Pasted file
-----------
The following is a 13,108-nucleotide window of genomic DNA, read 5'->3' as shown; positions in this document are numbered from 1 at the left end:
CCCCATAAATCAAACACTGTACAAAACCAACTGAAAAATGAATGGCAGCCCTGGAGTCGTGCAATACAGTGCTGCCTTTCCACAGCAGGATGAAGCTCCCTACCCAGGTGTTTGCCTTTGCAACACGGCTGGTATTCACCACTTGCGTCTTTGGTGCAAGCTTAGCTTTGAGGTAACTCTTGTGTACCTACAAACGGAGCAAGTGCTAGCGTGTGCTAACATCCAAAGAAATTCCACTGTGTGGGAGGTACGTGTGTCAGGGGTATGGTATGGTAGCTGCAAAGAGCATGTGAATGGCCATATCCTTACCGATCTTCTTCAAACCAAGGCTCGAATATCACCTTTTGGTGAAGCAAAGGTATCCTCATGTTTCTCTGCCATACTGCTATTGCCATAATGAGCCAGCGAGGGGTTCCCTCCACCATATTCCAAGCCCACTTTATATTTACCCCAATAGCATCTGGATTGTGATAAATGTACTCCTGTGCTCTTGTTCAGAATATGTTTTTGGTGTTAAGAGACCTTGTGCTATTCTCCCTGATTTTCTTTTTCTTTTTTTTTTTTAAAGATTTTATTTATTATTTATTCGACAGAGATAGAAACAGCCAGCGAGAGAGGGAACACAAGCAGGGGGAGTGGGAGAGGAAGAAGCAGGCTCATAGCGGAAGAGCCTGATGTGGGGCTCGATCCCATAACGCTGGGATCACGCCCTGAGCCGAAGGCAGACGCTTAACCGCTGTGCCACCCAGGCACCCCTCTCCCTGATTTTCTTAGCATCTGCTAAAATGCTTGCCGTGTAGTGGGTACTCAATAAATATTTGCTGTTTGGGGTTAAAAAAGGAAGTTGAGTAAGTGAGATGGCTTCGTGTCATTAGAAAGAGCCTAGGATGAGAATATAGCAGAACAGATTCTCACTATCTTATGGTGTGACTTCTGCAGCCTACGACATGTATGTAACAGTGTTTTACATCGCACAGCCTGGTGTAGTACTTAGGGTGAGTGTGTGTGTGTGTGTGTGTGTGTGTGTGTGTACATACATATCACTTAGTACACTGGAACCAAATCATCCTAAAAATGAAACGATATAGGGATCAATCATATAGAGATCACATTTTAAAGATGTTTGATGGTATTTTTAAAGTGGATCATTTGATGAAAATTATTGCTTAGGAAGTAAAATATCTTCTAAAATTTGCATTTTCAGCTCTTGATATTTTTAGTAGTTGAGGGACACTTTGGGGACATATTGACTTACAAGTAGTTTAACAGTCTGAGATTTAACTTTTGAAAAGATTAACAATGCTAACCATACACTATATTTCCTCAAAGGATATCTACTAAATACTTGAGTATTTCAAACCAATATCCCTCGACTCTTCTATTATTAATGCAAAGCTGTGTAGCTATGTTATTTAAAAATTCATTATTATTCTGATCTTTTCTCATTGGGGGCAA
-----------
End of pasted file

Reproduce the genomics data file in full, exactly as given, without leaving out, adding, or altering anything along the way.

The following is a 13,108-nucleotide window of genomic DNA, read 5'->3' as shown; positions in this document are numbered from 1 at the left end:
CCCCATAAATCAAACACTGTACAAAACCAACTGAAAAATGAATGGCAGCCCTGGAGTCGTGCAATACAGTGCTGCCTTTCCACAGCAGGATGAAGCTCCCTACCCAGGTGTTTGCCTTTGCAACACGGCTGGTATTCACCACTTGCGTCTTTGGTGCAAGCTTAGCTTTGAGGTAACTCTTGTGTACCTACAAACGGAGCAAGTGCTAGCGTGTGCTAACATCCAAAGAAATTCCACTGTGTGGGAGGTACGTGTGTCAGGGGTATGGTATGGTAGCTGCAAAGAGCATGTGAATGGCCATATCCTTACCGATCTTCTTCAAACCAAGGCTCGAATATCACCTTTTGGTGAAGCAAAGGTATCCTCATGTTTCTCTGCCATACTGCTATTGCCATAATGAGCCAGCGAGGGGTTCCCTCCACCATATTCCAAGCCCACTTTATATTTACCCCAATAGCATCTGGATTGTGATAAATGTACTCCTGTGCTCTTGTTCAGAATATGTTTTTGGTGTTAAGAGACCTTGTGCTATTCTCCCTGATTTTCTTTTTCTTTTTTTTTTTTAAAGATTTTATTTATTATTTATTCGACAGAGATAGAAACAGCCAGCGAGAGAGGGAACACAAGCAGGGGGAGTGGGAGAGGAAGAAGCAGGCTCATAGCGGAAGAGCCTGATGTGGGGCTCGATCCCATAACGCTGGGATCACGCCCTGAGCCGAAGGCAGACGCTTAACCGCTGTGCCACCCAGGCACCCCTCTCCCTGATTTTCTTAGCATCTGCTAAAATGCTTGCCGTGTAGTGGGTACTCAATAAATATTTGCTGTTTGGGGTTAAAAAAGGAAGTTGAGTAAGTGAGATGGCTTCGTGTCATTAGAAAGAGCCTAGGATGAGAATATAGCAGAACAGATTCTCACTATCTTATGGTGTGACTTCTGCAGCCTACGACATGTATGTAACAGTGTTTTACATCGCACAGCCTGGTGTAGTACTTAGGGTGAGTGTGTGTGTGTGTGTGTGTGTGTGTGTGTGTACATACATATCACTTAGTACACTGGAACCAAATCATCCTAAAAATGAAACGATATAGGGATCAATCATATAGAGATCACATTTTAAAGATGTTTGATGGTATTTTTAAAGTGGATCATTTGATGAAAATTATTGCTTAGGAAGTAAAATATCTTCTAAAATTTGCATTTTCAGCTCTTGATATTTTTAGTAGTTGAGGGACACTTTGGGGACATATTGACTTACAAGTAGTTTAACAGTCTGAGATTTAACTTTTGAAAAGATTAACAATGCTAACCATACACTATATTTCCTCAAAGGATATCTACTAAATACTTGAGTATTTCAAACCAATATCCCTCGACTCTTCTATTATTAATGCAAAGCTGTGTAGCTATGTTATTTAAAAATTCATTATTATTCTGATCTTTTCTCATTGGGGGCAA